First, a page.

Performance Management and Benchmarking using Meshery CLI.

  mesheryctl perf --[flags]

Available Flags for Performance Command:
  name[string]                  (optional) A short descriptor to serve as reference for this test. If not provided, a random name will be generate.
  url[string]                   (required) URL endpoint to send requests.
  duration[string]              (required) Length of time to perform test (e.g 30s, 15m, 1hr). See standard notation
  load-generator[string]        (optional) Name of load generator to be used to perform test (default: "fortio")
  mesh[string]                  (optional) Name of the service mesh to be tested (default: "None")
  provider[string]              (required) Choice of Provider (default: "Meshery")
  concurrent-requests[string]   (optional) Number of parallel requests to be sent (default: "1")
  qps[string]                   (required) Queries per second (default: "0")
  file[string]                  (optional) file containing SMPS-compatible test configuration. See
  help                          Help for perf subcommand

url, duration, concurrent-requests, and qps can be considered optional flags if specified through an SMPS compatible yaml file using --file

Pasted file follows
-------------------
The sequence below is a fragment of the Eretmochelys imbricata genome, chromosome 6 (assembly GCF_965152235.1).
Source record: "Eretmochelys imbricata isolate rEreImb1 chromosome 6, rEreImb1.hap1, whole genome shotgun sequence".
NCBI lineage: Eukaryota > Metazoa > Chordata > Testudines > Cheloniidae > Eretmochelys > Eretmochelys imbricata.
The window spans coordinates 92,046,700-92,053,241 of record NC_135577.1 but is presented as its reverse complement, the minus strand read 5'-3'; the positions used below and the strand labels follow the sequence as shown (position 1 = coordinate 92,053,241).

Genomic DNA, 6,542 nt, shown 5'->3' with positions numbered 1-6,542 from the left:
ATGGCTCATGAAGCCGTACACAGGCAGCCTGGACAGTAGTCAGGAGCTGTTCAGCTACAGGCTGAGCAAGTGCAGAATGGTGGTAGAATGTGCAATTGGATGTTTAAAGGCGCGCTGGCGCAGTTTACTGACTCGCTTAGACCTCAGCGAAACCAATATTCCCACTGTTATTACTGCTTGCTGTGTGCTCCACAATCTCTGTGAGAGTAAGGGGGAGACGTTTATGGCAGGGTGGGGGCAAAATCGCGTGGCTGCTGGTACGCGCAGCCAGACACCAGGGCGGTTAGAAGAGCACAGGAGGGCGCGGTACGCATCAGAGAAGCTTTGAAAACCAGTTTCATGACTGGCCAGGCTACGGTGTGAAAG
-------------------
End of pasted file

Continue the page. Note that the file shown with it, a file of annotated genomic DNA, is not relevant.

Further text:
An example usage of mesheryctl perf --[flags] can be

 mesheryctl perf --name "a quick stress test" --url --qps 300 --concurrent-requests 2 --duration 30s --token "provider=Meshery"

You can also provide a SMPS Configuration file with perf subcommand, with this file provided you will not have to specify url, duration, concurrent-requests & qps. However, if specified the value provided through file will be over-rided by value through CLI. For more info about file configuration, see here.

 mesheryctl perf --name "a quick stress test" --file {path}/smp.yaml --token "provider=Meshery"

What's next?

Meshery is an ever-growing community with attracting contributors from across the globe. We always have a role for everyone whether to be a code-writer, a community manager or a marketer. Layer5 community is always open to welcome you warmly.

If this makes you excited, join the Layer5 community with just a click & someone will be there to make sure you do not get missed.

Stay meshy and happy meshing!

- Kush Trivedi